SOME YEARS ago, I wrote an article for a small-circulation magazine, identifying myself as a recovered alcoholic but not mentioning AA. Nevertheless, I received letters from AA members and others who readily recognized that I belonged to the Fellowship. No great harm was done, but I did learn that anonymity can be technically maintained while it is being violated in spirit.
That can happen because anonymity is a guiding principle at both the practical and the spiritual levels. Observing anonymity at the practical level is a bit like following a rulebook; it covers most situations, but eventually something comes up that the rules don't quite explain. I think we find the right answers, however, if we also have an understanding of the spirit of anonymity, the thing that's summed up in AA's Twelfth Tradition.
But first, what is practical anonymity? It's largely covered by the Eleventh Tradition. Maintain anonymity at the public media level, and, of course, respect the other person's anonymity at every level. Just don't come out in the newspapers or on television as an AA member, and you're observing anonymity at the practical level. And don't tell anybody that your friend John Doe is an AA member, or reveal anything you know of his personal problems.
But I proved, to my own regret, that you can stay within the Eleventh Tradition and still let the printed message say that you belong to AA. It's easy to play games with this Tradition. For example, I saw one member appear as a recovered alcoholic on a national television show presenting full face, full name, but no actual mention of AA affiliation. Then, this person went on to talk knowledgeably about the effectiveness and operations of AA, leaving no doubt about the AA connection. This was hardly a case of maintaining realanonymity.
On another occasion, I heard a member discuss another member's sex problems in a talk at a large anniversary meeting. He did not give the other person's name, but he revealed so many facts that I was able to identify the man. This was certainly a violation of confidence, as well as anonymity.
Both examples, in my opinion, were cases of coyly staying within the requirements of anonymity while distorting its purpose. Perhaps recognizing this problem, the authors of the AA Traditions went further. In Tradition Twelve, they talked about the spiritual practice of anonymity. It is the spiritual basis of anonymity that gives direction and sense to the practical side of it.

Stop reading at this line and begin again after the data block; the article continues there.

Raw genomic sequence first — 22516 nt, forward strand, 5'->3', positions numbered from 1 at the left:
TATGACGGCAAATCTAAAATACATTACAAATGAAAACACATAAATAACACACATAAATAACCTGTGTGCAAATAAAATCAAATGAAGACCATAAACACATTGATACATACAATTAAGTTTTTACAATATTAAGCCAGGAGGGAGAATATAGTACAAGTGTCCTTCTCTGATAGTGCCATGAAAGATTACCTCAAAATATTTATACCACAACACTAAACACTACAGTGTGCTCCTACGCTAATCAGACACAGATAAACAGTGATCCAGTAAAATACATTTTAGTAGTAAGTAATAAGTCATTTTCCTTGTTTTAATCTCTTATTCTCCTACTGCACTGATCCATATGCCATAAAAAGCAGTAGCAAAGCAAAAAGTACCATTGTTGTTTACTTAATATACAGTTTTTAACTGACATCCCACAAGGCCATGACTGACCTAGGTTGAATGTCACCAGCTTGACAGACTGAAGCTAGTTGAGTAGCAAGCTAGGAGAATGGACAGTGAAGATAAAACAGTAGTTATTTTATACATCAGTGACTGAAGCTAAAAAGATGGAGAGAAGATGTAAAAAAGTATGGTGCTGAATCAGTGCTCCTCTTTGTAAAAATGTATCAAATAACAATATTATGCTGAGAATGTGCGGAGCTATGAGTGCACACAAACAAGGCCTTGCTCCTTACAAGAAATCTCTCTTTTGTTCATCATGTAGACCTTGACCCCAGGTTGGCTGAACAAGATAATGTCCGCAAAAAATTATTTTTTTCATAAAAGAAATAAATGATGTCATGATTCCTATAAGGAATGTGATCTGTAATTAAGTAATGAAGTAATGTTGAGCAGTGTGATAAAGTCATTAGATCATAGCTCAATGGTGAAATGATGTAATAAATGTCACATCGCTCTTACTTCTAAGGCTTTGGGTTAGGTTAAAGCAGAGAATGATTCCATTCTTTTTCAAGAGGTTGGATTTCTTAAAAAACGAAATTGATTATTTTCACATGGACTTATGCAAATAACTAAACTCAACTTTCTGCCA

At the spiritual level, anonymity becomes a guiding principle for the AA way of life. Tradition Twelve makes the startling claim that "anonymity is the spiritual foundation of all our Traditions, ever reminding us to place principles before personalities."
What does that mean? Well, we talk a lot about putting "principles before personalities," but it's often only a defense against strong-willed individuals who attempt to dominate a group. Or it can be a way of putting down a person who has become a self-appointed authority. Used more wisely, it can be a reminder that one should never pose as a final AA authority or become too dependent on other members, because all of us have clay feet.
But what really stands out in this Tradition is the suggestion that anonymity is a "spiritual foundation." According to AA co-founder Bill W., anonymity at the spiritual level demands the greatest discipline of which we are capable. It involves sacrifice, and the practice that must be sacrificed is using AA to obtain money, power, and prestige. This does not mean that AA members are not entitled to pursue any of these in their own ways; it suggests only that such pursuit can be harmful to the member and the Fellowship if one's AA membership is exploited for this purpose.